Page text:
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Information Theory

Information Theory

In 1948, Claude Shannon of Bell Telephone Laboratories published two papers on a system known as Information Theory. In his paper Shannon proved that disorder or haphazard noise contains a message. Most interesting of all, Shannon’s math for describing information was identical to  equations devised in the Victorian era to explain entropy. The equation was a mathematical expression of the tendency of all things to become less orderly, suggesting that chaos is the destiny of all things.*

Miklos Legrady: 16″ x 20″ – 40.64cm x 50.8cm, acrylic on canvas, Dec. 2019.

There is complexity within noise, a process that operates alongside entropy, that produces new information… otherwise the universe would have shown signs of entropic degradation, become simpler instead of more complex through time. Part of this complexity is a universal formative and self-correcting pattern which directs how any process executes its function, and this pattern Shannon defined as a reality check.

Information can be wrong, mistaken, faulty, and when this occurs it veers into  illogic unless corrected. As Jeremy Campbell wrote in Grammatical Man,  “…since all things in the world have a tendency to become entropic, disorderly, their random deviations from order must be corrected continually.”

We see this in art when Jerry Saltz says that “artists are de-skilling like crazy” and Benjamin Buchloh says that skill is not required in art.  Anyone can make a claim but is it true?  A reality check will answers Jerry that no amount of de-skilling will bring about the golden age of the simple mind; those lacking skill will never do better than an experienced professional. Benjamin Buchloh need to brush up his etymology because the word “art” itself means skill; the art of cuisine, the art of conversation.  We look for skill in everything we acquire; a lack of skill means an inferior product.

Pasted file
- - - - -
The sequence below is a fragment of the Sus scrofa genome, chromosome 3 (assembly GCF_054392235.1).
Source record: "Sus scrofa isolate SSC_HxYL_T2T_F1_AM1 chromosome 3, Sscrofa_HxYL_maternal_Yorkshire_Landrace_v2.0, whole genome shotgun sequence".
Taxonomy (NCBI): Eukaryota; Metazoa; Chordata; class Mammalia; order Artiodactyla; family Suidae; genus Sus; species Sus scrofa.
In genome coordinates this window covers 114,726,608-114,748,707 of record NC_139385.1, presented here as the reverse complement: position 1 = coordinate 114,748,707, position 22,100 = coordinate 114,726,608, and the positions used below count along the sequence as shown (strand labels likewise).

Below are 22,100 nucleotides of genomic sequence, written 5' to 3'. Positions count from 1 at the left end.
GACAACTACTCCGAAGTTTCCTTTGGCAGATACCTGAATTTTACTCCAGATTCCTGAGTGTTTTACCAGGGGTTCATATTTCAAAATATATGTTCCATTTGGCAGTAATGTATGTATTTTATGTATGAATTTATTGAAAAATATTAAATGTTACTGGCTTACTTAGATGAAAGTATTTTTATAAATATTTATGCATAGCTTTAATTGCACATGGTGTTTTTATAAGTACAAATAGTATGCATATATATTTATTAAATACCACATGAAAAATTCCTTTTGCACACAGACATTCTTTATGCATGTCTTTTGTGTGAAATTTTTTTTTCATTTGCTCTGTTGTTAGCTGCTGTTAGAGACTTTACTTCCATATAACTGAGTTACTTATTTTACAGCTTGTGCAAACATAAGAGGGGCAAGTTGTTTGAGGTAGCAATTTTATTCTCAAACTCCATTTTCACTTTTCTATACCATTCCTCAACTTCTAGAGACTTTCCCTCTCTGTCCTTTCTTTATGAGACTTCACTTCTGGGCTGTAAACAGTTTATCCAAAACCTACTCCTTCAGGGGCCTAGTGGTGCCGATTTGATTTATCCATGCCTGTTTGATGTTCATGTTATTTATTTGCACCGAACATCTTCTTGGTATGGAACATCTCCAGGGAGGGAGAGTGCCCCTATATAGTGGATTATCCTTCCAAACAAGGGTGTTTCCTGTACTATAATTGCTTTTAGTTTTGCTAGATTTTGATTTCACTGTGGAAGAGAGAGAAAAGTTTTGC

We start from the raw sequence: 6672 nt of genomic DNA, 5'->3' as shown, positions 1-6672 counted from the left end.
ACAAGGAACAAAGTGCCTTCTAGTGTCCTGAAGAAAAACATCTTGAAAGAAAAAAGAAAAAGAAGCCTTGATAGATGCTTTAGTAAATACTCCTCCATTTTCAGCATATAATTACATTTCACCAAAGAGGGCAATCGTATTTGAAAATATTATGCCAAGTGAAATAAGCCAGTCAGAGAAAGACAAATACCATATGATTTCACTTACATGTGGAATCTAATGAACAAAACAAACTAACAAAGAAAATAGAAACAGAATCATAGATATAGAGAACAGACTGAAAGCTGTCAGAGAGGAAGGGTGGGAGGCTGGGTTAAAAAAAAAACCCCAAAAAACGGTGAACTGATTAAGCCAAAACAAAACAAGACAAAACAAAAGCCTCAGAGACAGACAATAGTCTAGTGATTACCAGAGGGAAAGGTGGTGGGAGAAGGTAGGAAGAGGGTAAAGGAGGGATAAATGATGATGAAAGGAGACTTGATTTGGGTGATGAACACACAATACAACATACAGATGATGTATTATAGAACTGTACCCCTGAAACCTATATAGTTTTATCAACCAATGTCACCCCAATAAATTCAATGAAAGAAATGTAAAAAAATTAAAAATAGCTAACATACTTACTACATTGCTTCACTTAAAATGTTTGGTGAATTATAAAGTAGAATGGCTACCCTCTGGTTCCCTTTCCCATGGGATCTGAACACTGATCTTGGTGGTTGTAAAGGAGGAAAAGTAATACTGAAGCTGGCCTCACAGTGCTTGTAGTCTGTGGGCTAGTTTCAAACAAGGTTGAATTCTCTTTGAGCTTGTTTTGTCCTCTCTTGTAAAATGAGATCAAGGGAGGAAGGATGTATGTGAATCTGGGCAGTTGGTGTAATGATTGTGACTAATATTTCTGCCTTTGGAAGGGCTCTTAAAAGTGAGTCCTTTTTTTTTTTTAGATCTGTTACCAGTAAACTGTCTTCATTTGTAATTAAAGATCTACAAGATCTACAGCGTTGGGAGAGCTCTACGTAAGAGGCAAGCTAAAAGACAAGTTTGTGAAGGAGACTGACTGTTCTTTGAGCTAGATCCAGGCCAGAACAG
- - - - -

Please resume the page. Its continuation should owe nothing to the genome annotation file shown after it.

Information theory tells us that knowledge needs constant verification, correction, adaptation. The art world has neglected these lessons and it is now time that we verify our assumptions, instead of accepting the lazy thinking of the last four or five decades.

Miklos Legrady

Volume 34 no 4 March/April 2020 p 18

*-Jeremy Campbell, Grammatical Man, p18-19, Colin and Campbell (1982)

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